Top Albums of 2017 – Honorable Mentions

I’ve been making top ten album lists since 2012 and I’ve done them in different formats every time. This year I’ve broken it down into three posts: The Honorable Mentions, 10-6, and 5-1.

First up is the honorable mentions. These albums should all feel honored just to be mentioned by me.

EverythingNowEverything Now, Arcade Fire – No band is perfect, but Arcade Fire had never released a dud until this one. Now, it’s an honorable mention because it’s still better than any album most bands ever put out. But, ultimately it’s forgettable. It’s just not the significant piece of art that every other Arcade Fire album has been up to this point in their career.

SHaronJonesSoul of a Woman, Sharon Jones – The great Sharon Jones left us over a year ago, but she and the Dap Kings put out a great record of new music this year. It’s so great to hear her unique and powerful voice even though she is gone now. She is sorely missed.


So You Wanna Be An Outlaw, Steve Earle – One of the last true country troubadours left, Steve Earle put out a great country record with some rocking numbers, most notably “Fixin’ to Die.”

StapletonFrom a Room Volume 1 and 2, Chris Stapleton – Everyone knows who Chris Stapleton is these days, and for good reason. Both of his releases this year continue his streak of putting out impressive country records. Neither touch his debut solo album though. “Second One to Know” is such a great tune.

DAMNDAMN, Kendrick Lamar – I know you’ll see this on most Top Ten lists and deservedly so. Kendrick is an incredibly important voice for the culture. “DNA” is a mindbogglingly good song.

KRIT4eva is a Mighty Long Time, Big K.R.I.T – Often referred to as the most underrated rapper alive, Big K.R.I.T occupies a very unique space in Hip Hop. His insistence on doing things himself allows him to release incredible records like this one, but also tends to hold him back when it comes to big record labels getting on board and giving him the big release he deserves.


All Things Work Together, Lecrae – Lecrae is the king of “Christian” Rap, being the first true superstar in the genre and the first to break into the mainstream of Hip Hop. His goals lately seem to be to get more radio play, an admirable goal as his music broadcasts totally different messages than most songs on the radio. However, I feel that it caused this album to sound a little too mainstream at times (“Blessings”, “Hammer Time”, “Can’t Stop Me Now”). There are still some absolute monster songs though, “Facts” lays his beliefs down straight and answers a lot of the haters and doubters that come at him all the time. “Come and Get Me” also brings that same aggressive and straightforward Lecrae that made him so appealing and popular.


Wonderful Wonderful, The Killers – One of the few true superstar American rock bands around, The Killers remained true to themselves with their first studio album in five years. It’s their best record since Sam’s Town.


Crooked, Propaganda – The LA poet, rapper, and activist will always hit you right where it hurts. His songs delve deep into Christianity, race, family, loss, pain, and more. If you’re looking for easy answers and songs that tie things up in a nice bow, then skip this record. If you are looking to question everything and come out the other side with a different perspective, then sit down with this thing for a while. I promise you will be better for it. Check out “Darkie” for a nice kick in the gut.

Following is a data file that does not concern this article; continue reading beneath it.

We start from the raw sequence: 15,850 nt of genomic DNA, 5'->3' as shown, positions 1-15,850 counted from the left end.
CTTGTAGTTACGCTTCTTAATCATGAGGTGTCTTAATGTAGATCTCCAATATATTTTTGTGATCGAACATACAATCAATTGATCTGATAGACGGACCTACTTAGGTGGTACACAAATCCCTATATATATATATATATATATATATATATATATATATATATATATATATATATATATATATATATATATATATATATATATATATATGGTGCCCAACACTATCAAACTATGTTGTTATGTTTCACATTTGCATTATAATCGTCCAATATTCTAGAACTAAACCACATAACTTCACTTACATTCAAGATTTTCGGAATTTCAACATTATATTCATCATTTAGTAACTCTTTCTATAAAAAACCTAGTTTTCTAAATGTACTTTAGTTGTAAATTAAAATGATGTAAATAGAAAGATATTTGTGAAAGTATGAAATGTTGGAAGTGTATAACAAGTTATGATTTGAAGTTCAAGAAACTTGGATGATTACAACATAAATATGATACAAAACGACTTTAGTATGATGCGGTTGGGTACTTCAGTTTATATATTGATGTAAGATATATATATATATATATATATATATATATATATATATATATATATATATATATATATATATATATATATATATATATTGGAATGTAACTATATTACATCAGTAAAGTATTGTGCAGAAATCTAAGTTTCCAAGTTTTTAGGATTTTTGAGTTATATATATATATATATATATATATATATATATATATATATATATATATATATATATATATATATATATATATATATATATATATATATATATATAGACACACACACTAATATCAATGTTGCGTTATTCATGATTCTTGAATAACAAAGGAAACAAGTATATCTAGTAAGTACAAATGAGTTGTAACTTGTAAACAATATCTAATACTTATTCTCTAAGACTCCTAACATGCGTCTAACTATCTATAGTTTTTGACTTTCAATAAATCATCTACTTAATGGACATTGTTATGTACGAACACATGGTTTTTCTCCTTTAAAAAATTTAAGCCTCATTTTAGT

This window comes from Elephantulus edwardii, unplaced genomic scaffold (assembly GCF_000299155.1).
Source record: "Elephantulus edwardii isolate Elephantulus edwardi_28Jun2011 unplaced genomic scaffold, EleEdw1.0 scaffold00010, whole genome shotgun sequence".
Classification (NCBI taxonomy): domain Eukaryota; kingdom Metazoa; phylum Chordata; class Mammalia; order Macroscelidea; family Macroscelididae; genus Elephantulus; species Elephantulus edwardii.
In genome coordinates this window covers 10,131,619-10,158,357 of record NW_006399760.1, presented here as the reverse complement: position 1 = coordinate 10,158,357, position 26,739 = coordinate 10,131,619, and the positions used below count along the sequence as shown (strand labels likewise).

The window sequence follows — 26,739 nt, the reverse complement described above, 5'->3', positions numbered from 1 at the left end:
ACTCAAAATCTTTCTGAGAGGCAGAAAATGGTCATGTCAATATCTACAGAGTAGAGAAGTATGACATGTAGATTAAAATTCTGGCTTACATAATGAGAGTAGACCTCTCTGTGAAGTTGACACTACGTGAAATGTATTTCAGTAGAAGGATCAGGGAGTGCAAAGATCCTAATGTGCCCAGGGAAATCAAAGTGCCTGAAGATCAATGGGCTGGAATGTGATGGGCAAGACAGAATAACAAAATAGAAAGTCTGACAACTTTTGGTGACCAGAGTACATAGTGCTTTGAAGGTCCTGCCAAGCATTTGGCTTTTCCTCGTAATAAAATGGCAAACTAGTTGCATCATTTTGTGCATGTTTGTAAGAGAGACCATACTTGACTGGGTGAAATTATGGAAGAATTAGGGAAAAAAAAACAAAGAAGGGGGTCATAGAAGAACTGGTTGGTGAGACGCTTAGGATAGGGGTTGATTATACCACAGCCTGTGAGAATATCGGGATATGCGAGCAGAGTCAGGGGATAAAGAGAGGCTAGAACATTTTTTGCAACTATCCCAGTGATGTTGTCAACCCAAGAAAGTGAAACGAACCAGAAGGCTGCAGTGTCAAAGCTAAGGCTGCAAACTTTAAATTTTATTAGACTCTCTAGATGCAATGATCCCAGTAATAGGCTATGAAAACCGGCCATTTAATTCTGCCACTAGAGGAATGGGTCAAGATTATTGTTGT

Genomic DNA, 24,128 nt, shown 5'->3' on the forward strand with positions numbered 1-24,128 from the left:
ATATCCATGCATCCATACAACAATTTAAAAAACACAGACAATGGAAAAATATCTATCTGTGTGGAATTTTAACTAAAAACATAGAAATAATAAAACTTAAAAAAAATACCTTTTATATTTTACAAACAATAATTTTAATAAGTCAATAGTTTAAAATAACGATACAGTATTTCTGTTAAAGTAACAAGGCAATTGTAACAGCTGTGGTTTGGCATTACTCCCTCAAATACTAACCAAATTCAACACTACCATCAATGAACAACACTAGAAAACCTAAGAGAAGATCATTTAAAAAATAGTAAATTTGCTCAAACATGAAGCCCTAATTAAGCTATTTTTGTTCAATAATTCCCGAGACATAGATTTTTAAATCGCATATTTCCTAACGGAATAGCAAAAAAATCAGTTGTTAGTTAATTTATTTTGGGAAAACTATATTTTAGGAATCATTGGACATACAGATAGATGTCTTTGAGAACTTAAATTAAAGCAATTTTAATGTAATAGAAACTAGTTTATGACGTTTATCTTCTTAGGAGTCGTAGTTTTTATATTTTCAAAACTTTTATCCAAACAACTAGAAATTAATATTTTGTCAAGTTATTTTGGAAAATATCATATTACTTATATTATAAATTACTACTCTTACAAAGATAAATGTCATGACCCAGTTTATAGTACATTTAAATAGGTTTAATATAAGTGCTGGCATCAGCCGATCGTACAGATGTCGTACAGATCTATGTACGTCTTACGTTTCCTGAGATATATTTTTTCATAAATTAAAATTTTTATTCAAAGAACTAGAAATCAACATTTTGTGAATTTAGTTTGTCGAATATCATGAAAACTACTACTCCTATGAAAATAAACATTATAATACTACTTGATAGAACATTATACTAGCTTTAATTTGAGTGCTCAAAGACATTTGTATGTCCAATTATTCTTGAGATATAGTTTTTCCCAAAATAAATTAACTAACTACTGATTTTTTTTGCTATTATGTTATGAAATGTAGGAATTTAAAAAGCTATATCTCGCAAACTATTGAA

Big Bad Luv, John Moreland – You won’t hear a voice like John Moreland’s anywhere else. The Tulsa-based artist’s voice is textured with a country-tinged hoarseness filled with pain and lonesomeness and defiance. He can write a sad song like very few, but he can also bring the upbeat numbers. Even these more rocking songs are kept in perspective with his unique voice. This album was the closest to cracking my Top Ten.


All American Made, Margo Price – One of the best new(ish) voices in country music, Price’s perspective as a female country singer is sorely lacking in mainstream country. While she sits just outside the mainstream, she is breaking through and a great album like All American Made will help solidify her place in the genre. Oh, and a collab with Willie Nelson doesn’t hurt either.


Play Dead, MuteMath – This is a really good record from one of my favorite bands, but I couldn’t listen to it too much because the band essentially broke up right when it came out. Darren King, the drummer and the most essential member of the band besides lead singer Paul Meany, decided to leave the band before their tour for the album. Bassist Roy Mitchell-Cardeñas also had decided the same thing, but much earlier and less acrimoniously. The band is totally different without Darren and Roy. It makes me sad to even talk about, they were the second concert I ever saw live in my life and still the best live band I’ve ever seen.


Waiting on a Song, Dan Auerbach – The Black Keys frontman released his second career solo album this summer and it has some great songs, like “Shine on Me” and “Waiting on a Song”. The reason it didn’t crack my top ten was that I felt that it was a little simplistic. It’s got a great 60s feel to it, but it never really grabs you like the best Black Keys albums, or even like the album he put out with The Arcs in 2015.


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